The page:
At the risk of being morbid, here are some Scots words associated with death and burials!
- "Be a gone corbie" - to be done for, breathing your last. A "corbie" is a crow or a raven.
- "Burial silver" - the money put aside for the funeral.
- "Cord" - the rope held by close friends and relatives by which the coffin was lowered into the grave. Nowadays the cord is symbolic and does not actually carry the weight of the coffin.
- "Far through" - at death's door.
- "Giant's grave" - the name used to describe the large Neolithic chambered cairns found in various parts of Scotland.
- "Lair" - a burial space reserved for a number of members of a family in a graveyard.
- "Mort kist" - a coffin. The "mort bell" was the ringing of the church bell at a funeral.
- "Mourning letter" - the invitation to a funeral, edged in black (in the days before funeral notices were placed in local newspapers).
- "Pay your respects" - attend a funeral.
- "Wake" - the traditional watch over the corpse before it is buried, supposedly to ensure that evil spirits did not steal it.
Here are some words dealing with parts of the body.
- "Bahookie" - posterior as in "Sit on your bahookie!" Also referred to as "hurdies" or "bumbalerie".
- "Bowly-leggit" - bandy legged.
- "Corrie-fisted" and "skerry-handit" and "skibby" and "southie" all mean left-handed.
- "Fit" - your foot, but try not to "pit yer fit in it" and make a mistake!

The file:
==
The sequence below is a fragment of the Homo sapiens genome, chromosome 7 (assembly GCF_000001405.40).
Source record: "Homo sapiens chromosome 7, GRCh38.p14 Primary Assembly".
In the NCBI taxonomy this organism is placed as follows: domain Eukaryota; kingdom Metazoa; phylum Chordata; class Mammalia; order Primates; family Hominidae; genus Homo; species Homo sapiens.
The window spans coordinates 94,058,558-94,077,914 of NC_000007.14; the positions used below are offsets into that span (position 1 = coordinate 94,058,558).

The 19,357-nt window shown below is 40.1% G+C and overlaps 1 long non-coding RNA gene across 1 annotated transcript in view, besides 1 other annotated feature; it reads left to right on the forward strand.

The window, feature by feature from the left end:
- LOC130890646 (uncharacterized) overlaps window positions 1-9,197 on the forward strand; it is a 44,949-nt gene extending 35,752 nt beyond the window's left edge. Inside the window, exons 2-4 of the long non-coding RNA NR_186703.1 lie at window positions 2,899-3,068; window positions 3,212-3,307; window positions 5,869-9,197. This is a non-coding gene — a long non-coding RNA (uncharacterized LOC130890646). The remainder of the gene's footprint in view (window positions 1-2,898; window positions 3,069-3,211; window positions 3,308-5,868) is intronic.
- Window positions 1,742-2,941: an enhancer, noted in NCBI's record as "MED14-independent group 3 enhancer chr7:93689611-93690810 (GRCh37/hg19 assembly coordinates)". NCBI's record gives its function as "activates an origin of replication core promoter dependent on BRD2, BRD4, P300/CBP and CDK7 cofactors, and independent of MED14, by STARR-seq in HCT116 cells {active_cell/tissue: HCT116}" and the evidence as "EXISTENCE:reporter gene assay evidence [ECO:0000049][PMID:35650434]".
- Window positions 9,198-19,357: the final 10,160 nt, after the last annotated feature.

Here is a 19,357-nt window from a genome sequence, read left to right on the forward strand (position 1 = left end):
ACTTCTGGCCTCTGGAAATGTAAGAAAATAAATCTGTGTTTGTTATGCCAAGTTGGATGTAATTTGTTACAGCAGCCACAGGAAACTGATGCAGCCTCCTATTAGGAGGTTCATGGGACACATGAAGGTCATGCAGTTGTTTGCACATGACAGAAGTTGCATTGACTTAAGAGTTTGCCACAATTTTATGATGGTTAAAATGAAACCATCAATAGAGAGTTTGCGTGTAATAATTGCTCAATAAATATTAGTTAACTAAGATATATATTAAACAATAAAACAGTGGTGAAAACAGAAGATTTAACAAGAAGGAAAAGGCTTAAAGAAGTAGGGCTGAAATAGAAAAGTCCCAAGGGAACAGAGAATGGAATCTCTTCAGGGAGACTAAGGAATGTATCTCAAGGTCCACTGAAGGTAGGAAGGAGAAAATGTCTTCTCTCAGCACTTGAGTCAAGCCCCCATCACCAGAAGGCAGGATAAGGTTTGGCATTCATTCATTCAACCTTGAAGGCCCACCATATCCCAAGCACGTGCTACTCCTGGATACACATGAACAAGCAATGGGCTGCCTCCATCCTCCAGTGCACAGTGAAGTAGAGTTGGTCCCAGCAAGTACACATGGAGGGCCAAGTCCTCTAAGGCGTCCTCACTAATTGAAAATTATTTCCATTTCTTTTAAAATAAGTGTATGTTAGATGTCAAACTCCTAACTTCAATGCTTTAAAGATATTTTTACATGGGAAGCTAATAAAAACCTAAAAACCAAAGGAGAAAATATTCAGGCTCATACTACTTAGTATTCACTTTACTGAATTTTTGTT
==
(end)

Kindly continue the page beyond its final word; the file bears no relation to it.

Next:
- "Gab" - mouth. Someone with the "gift of the gab" is silver tongued and talks a lot.
- "Girse-gawed" - cuts or cracks between the toes.
- "Gutter gaws" - a sore on a foot.
- "Heid" - On its own this is simply "Head" but it often forms part of a longer phrase such as "He's aff his heid" (he's angry) or "He's a heid banger" (he's a wild or crazy person) and "Ye'll get your heid in yer hands and yer teeth tae play wi'" (you're in big trouble!) or "Awa an' bile yer heid" (go away!). Then again, the "Heid bummer" is the boss!
- "Neb" - is your nose but just as in English a nosey person is inquisitive so is someone who is "nebbie". But "nebbie" can also be sharp-tongued.
- "Oxter" is your armpit - "Put the 'pipes under your oxter"
- "Pinkie" - little finger. (I had to check the English dictionary to confirm that this is an ethnic Scots word. It is widely used in Scotland and North America and other parts of the world where Scots have settled).
- "Pirlie-winkie" and "Peerie-winkie" - also words describing the small finger. "Peerie-winkie" can also be used for the small toe.
- "Ragnail" - a hangnail or loose piece of skin at the side of a fingernail.
- "Shank" is a leg and if you use "shanks's pony" you are walking instead of using transport.
- "Spurtle-leggit" - having very thin legs (like a "spurtle" or porridge stick)
- "Tickie-taed" - pigeon-toed.
Here are some of the different ways men and women communicate.
- "Blether" - talk foolishly or too much about nothing
- "Blethering skite" - a person who babbles foolishly
- "Bummle" - speak carelessly or sing badly
- "Clash-ma-claver" - gossip and idle tales
- "Clype on" - tell tales or inform against someone.
- "Crack like a penguin" - talk in a lively way or chatter loudly
- "Gab-gash" - petulant or voluble chatter
- "Gang on like a tume mill" - chatter on without a pause
- "Gibble-gabble" - chatter and tittle-tattle
- "Gleg-gabit" or "Gleg-tongued" - smooth tongued and glib
- "Haiver" - talk in a foolish or trivial way, speak nonsense as in "You're haivering man!"
- "Lagamachie" and "Lamgabblich" - a long-winded discourse
- "Rummlieguts" - a windbag!
- "Sweetie-wife" - a garralous gossipy person
- "Yammer" - talk incoherently